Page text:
This weekend, in his “Current Yield” column for Barron’s, Randall Forsyth wrote the best concise explanation I’ve read for what is going on in markets now in an article entitled “Giving Credit Its Due, Finally” (subscription required – e-mail me and I’ll email you a link). He wrote:
It was as if the credit markets were selling flood insurance and betting on a perpetual drought. In the past month the credit market realized that one day it might rain again; not that there would be floods but just normal precipitation.
He talks about how credit spreads between high and low quality debt have increased dramatically.
For instance, spreads on the LCDX, an index of bank loans, have widened out to 357 basis points from only 100 basis points at the end of May – a huge increase.
The spread on a high yield bond index kept by KDP Advisors has widened to 409 basis points from 255 at the beginning of the year.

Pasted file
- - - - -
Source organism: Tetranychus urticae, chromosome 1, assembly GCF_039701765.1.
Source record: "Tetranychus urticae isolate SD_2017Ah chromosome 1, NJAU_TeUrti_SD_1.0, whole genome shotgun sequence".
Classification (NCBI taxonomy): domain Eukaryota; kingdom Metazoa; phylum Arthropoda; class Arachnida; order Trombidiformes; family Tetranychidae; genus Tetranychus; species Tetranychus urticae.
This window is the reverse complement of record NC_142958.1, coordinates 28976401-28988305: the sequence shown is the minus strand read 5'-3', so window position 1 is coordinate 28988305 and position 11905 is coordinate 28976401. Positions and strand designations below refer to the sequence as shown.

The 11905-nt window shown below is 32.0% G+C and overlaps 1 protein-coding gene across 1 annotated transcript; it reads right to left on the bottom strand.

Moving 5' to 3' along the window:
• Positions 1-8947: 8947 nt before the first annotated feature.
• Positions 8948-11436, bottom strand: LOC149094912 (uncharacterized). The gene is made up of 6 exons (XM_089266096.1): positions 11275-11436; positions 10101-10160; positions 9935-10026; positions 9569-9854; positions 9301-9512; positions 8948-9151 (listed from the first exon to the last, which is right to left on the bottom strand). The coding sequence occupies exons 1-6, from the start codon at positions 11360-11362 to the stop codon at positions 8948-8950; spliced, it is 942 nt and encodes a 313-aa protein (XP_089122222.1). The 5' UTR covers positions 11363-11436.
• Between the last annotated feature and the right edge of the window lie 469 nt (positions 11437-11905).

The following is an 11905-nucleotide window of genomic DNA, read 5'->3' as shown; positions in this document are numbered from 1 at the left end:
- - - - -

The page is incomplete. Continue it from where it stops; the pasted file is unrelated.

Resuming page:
It was this rise in the cost of credit that made it impossible for Chrysler and Allianz Boots to place their debt with investors last week.
And it was mainly that that led to the 500+ plus point crash in the Dow on Thursday and Friday:
…. the math for buyout artists changed dramatically. And that resulted in the dramatic downward repricing of equities, including 500 plus Dow points Thursday and Friday.
Again, I highly recommend Ken Fisher’s Financial Times article from 2 weeks ago in which he reviewed recent stock market history demonstrating that widening credit spreads precede downturns in the stock market and vice versa (which I blogged about a couple weekends ago).